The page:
Alexander Sokurov's Russian Ark is the first feature to be shot in one single, unedited take. Filmed on digital video inside the Hermitage at St. Petersburg, the film required the collaboration of hundreds of actors. Sokurov's camera -- held deftly by Tilman Buttner, who filmed the steadicam shots of Run Lola Run -- floats effortlessly through the corridors of the Hermitage, capturing the ornate vaulted ceilings and grand halls of the museum.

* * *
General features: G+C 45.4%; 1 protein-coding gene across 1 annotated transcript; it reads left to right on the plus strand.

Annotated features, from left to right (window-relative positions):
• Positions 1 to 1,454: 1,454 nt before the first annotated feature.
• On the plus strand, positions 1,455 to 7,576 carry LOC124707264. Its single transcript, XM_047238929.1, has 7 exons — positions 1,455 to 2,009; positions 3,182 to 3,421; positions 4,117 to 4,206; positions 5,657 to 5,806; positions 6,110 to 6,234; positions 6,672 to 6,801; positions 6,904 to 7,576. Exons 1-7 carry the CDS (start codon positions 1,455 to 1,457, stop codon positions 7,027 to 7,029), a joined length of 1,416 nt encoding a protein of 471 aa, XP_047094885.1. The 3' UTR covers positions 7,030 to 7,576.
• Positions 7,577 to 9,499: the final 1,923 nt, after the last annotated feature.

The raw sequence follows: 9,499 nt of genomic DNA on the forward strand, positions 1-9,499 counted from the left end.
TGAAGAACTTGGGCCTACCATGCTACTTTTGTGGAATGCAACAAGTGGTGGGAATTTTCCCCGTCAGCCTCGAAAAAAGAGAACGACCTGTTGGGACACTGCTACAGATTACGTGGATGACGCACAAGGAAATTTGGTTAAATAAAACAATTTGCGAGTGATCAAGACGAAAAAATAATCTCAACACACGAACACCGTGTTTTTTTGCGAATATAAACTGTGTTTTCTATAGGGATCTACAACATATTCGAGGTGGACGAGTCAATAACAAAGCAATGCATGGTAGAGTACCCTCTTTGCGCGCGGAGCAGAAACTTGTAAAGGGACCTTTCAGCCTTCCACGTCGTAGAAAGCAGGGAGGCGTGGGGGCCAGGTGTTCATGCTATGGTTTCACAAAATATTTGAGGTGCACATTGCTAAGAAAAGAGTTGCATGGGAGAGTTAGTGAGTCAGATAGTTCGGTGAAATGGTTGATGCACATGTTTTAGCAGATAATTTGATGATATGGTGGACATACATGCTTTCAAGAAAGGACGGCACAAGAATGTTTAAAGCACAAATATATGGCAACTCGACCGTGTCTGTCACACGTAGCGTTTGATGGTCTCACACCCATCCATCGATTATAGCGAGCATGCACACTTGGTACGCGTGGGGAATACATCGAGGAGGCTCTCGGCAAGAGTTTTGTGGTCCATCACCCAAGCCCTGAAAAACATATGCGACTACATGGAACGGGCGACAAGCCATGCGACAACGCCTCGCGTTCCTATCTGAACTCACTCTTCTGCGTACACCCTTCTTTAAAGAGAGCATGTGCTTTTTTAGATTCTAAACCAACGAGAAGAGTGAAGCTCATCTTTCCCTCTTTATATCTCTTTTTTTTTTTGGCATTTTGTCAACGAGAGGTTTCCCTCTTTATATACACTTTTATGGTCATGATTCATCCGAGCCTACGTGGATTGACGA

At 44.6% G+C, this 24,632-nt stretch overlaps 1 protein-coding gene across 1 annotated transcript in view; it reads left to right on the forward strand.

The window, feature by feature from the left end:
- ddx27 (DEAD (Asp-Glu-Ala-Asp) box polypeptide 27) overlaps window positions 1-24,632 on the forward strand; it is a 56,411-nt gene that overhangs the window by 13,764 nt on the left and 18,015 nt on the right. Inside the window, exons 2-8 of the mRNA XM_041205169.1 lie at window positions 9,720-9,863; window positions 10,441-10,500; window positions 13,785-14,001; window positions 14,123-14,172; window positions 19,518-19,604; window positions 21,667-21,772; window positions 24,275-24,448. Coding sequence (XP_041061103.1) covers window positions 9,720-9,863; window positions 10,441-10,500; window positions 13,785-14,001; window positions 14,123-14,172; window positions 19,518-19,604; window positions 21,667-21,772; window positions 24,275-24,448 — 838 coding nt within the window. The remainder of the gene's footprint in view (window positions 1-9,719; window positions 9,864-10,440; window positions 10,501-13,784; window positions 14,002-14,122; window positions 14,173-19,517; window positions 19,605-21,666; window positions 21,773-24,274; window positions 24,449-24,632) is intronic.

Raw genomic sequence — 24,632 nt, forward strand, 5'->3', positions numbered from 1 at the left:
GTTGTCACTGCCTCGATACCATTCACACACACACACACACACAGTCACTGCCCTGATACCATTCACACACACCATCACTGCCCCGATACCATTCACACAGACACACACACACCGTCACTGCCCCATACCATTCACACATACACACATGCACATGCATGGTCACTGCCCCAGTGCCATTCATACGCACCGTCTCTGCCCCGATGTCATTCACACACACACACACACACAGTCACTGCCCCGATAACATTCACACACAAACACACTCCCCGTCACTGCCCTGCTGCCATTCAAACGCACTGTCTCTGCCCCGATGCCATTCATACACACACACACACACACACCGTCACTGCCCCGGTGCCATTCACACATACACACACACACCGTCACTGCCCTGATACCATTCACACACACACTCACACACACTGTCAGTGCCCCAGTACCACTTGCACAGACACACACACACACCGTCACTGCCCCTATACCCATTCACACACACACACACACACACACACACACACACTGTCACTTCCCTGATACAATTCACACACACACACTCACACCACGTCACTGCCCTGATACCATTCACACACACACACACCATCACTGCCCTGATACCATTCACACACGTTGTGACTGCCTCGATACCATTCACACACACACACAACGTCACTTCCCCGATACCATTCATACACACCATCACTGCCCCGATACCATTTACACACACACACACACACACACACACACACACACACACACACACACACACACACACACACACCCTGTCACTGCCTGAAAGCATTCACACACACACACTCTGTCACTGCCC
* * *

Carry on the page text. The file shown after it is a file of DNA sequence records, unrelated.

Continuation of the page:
In the film, a cameraman and nineteenth century French marquis mysteriously find themselves in eighteenth century Russia. They are lost in the labyrinth of the Russian Ark, a living museum of Russian history and culture. As they wander through its corridors, both men become first-hand witnesses to a series of historical events: an orchestra plays as a theater troupe performs for a disinterested Catherine the Great. In another room, the family of the last Tsar sits for dinner. Events unfold in steady succession, in one breath -- everything occurs under the single, unblinking take. It's easy to praise Russian Ark for its technical feat, but the single take is no mere novelty act for Sokurov. His film is essentially about time, the take allowing for what he calls the film's "natural collaboration with time." The museum corridors are instilled in multiple layers of time, as the film is preserves both past and present in a collective history. The result is a sort of unorthodox history lesson, the camera leading us on a winding journey through Russia's past. The viewing experience is without comparison. -- James Beaver


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